At the opening event at Prague’s Lucerna cinema, the People in Need foundation presented its annual human rights award Homo Homini to the jailed Tajik lawyer Buzurgmehr Yorov for his commitment to defending basic human rights and to assure a fair trial to all citizens of Tajikistan. The prize, presented by Ukrainian director and former political prisoner Oleg Sentsov, was accepted by Yorov’s brother.
After coming to a close in Prague, the One World festival will move on to 35 other Czech towns and cities.
Former Czech Defence Minister Jiří Šedivý was appointed new Chief
Executive of the European Defence Agency. He will assume office next month.
Mr Šedivý, who is 56, served in the past as deputy minister for European Affairs of the Czech Republic and permanent representative of the Czech Republic to NATO. He currently works at the Czech Ministry of Foreign Affairs as special representative for for combating disinformation and hostile foreign influences.
As an expert, he also played an important role in the Czech Republic’s accession to NATO. It was during this period that he served as external adviser to President Václav Havel.
Czech documentary ‘Caught in the Net’, highlighting the danger posed by
online predators, attracted a record number of visitors during the first
seven days since its release.
The film, co-directed by Vít Klusák and Barbora Chalupová, was seen by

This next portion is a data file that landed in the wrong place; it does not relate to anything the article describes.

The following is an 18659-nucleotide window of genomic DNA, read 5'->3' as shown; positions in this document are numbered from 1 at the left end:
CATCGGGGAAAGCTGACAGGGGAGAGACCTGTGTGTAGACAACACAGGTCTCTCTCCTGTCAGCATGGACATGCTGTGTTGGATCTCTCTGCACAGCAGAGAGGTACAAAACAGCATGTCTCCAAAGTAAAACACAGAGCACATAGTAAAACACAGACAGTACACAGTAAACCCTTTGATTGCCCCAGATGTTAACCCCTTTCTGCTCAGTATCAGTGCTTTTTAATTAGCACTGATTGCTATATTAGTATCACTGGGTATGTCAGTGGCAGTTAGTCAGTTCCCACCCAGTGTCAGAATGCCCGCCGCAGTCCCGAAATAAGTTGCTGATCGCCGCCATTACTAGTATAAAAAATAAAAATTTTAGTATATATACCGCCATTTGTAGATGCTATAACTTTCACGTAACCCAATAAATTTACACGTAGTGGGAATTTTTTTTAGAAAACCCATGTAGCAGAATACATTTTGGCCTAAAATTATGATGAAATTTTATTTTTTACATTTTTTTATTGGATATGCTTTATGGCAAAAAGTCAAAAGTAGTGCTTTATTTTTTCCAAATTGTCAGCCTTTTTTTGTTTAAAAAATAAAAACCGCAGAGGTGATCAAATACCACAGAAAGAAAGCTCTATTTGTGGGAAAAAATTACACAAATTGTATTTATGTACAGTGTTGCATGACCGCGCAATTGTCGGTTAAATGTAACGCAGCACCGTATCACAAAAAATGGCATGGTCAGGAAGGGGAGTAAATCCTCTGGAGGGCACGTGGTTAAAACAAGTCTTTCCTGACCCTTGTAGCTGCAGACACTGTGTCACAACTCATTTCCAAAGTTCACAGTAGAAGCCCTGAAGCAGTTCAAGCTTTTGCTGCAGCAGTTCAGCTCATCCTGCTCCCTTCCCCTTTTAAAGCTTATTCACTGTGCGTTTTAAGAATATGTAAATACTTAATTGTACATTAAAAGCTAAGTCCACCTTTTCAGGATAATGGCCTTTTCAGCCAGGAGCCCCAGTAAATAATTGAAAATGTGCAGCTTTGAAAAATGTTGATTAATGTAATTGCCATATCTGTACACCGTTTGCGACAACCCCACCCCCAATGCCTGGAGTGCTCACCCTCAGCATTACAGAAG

over 179,000 people, making it the biggest box-office documentary in the
history of the Czech Republic.
Previously, the most popular documentary film was ‘Citizen Havel’ by Miroslav Janek from 2007, which attracted 163,726 cinemagoers.
‘Caught in the Net’, which presents over-18 actresses as 12-years-olds on fake social media profiles to expose online predators, has already led to several criminal investigations.
Czech humanitarian aid supplies to Greece, including electric generators,
pumps and tents, will be transported from the Czech Republic on Friday by
firefighters from the national centre for co-ordinating humanitarian aid in
the West Bohemian town of Zbiroh, a spokeswoman for the Czech fire corps
said on Thursday.
The government on Wednesday agreed to send humanitarian aid to Greece in order to prevent a re-run of the migration crisis of 2015. Interior Minister Jan Hamáček also offered a lump sum of EUR one million in immediate financial aid to Greece and 20 policemen who could serve as part of the Frontex European Border and Coast Guard Agency.
Greece is currently dealing with a new wave of thousands of migrants released by Turkey in a move that has been condemned by the Czech Chamber of Deputies as breaking the 2016 EU-Turkey agreement where Turkey promised to stop migrants moving through their country into Europe in Exchange for financial help.
According to the Council of Europe’s anti-corruption body GRECO (Group of
States against Corruption), the Czech Republic’s compliance with the
agency’s recommendations is considered “globally unsatisfactory” and
maintains a very slow pace.
In its latest compliance report on the Czech Republic, GRECO says that only one of the 14 measures contained in the Fourth Round Evaluation Report, which concerned the code of professional conduct for all public prosecutors, has been dealt with satisfactorily. Seven measures have been implemented only to some degree and six have not been implemented at all. GRECO has called on the Czech authorities to provide a report on the progress made in implementing the given recommendations by the end of 2020 at the latest.